More than a dozen mathematicians supported by the National Science Foundation (NSF) will speak on mathematical concepts and the role of the Internet at the joint meeting of the American Mathematical Society (AMS) and the Mathematical Association of America (MAA) Jan. 6-9, 2002, at the San Diego Convention Center, Calif. NSF-funded mathematicians will also receive awards. Media are welcome. Below are some highlights of the presentations.
Dennis DeTurck, University of Pennsylvania: Helicity of vector fields in geometry, biology, and plasma physics
Invited address: Sun., Jan. 6, 2002, 11:10 a.m.
The "helicity" concept has applications ranging from the complexity of DNA to the motion of plasmas in space. With support from NSF, DeTurck studies partial differential equations and has organized a multi-university program to improve the science and math education of students at the undergraduate level and below.
Andrew Granville, University of Georgia: Probability, combinatorics, and physics in analytic number theory
Invited address: Mon., Jan. 7, 10:05 a.m.
Analytic number theory has changed because of new ideas from quantum physics and other fields. Granville heads an NSF-supported program at Georgia that "vertically integrates" the mathematics research of faculty, postdoctoral fellows, graduate students and undergraduates.
Tony Chan, University of California at Los Angeles: Variational PDE models and algorithms in image processing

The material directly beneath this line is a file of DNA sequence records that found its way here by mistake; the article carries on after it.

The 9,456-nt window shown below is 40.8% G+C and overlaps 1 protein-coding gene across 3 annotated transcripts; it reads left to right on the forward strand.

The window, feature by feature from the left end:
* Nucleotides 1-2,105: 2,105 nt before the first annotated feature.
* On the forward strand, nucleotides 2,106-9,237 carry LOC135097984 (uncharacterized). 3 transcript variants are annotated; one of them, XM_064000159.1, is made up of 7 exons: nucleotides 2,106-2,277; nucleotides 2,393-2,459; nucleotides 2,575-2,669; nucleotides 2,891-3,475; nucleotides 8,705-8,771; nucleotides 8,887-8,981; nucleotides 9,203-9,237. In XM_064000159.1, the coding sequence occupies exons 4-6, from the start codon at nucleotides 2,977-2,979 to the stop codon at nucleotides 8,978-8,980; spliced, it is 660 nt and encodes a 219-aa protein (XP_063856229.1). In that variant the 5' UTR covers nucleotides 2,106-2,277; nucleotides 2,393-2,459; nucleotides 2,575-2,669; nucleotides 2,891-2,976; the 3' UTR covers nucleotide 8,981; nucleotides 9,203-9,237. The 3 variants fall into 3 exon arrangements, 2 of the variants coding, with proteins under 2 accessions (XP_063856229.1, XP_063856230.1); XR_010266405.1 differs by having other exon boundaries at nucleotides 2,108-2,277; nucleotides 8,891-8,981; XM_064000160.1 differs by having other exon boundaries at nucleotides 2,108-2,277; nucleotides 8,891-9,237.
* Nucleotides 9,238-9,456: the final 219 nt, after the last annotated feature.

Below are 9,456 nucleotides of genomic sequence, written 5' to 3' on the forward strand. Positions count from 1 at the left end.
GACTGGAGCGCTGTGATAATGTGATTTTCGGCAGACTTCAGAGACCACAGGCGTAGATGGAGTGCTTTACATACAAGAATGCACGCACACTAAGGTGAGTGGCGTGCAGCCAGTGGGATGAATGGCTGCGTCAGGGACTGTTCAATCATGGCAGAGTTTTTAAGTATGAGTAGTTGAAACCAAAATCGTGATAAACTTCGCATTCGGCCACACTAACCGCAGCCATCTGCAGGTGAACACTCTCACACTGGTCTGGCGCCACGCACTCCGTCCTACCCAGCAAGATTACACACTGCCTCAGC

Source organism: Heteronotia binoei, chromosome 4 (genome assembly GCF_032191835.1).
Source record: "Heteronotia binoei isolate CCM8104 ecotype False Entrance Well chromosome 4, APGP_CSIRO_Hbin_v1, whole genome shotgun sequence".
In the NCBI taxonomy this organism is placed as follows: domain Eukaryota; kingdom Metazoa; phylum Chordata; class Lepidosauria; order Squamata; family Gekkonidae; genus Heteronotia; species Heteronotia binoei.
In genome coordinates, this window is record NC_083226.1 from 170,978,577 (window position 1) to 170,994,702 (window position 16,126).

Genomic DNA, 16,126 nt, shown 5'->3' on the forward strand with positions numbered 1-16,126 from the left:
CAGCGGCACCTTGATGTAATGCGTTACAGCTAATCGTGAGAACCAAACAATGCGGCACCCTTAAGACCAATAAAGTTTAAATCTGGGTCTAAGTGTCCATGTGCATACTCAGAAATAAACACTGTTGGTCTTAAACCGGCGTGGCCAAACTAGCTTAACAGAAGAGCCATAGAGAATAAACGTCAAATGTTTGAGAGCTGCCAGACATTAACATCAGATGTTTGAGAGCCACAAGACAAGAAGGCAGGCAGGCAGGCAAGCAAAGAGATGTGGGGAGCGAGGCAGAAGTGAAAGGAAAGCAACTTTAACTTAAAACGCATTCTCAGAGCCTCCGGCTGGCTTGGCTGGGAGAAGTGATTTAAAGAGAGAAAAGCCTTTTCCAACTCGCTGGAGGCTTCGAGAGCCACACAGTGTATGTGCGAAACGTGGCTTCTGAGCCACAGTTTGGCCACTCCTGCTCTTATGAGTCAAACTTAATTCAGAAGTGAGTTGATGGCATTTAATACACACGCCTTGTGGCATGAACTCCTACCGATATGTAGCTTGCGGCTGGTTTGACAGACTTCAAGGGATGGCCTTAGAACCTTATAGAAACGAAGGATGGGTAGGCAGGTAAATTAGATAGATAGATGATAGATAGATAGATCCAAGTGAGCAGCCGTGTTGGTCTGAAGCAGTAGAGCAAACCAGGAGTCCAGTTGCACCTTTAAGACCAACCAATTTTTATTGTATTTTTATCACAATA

Invited address: Mon., Jan.7, 11:10 a.m.
The integration of math and computers has allowed great strides in image processing, with uses ranging from the restoration of photos to the development of complex geometric models for object detection. Chan was one of the founders of the NSF Institute for Pure and Applied Mathematics at UCLA and serves on NSF's Mathematical and Physical Sciences Advisory Committee.
Thomas Banchoff, Brown University: The down side of the trapezoid: an immediate past president surveys the Internet
MAA retiring president address: Wed., Jan. 9, 10:05 a.m.
The Internet is playing an increasing role in research and education. Banchoff, a long-time NSF grantee, is active in developing uses of the Internet for mathematics education, particularly software for geometric visualization and for communication between instructors and students.
For further information, contact:
Amber Jones 703-292-8070, firstname.lastname@example.org
For the meeting agenda, see: http://www.ams.org/amsmtgs/2049_program.html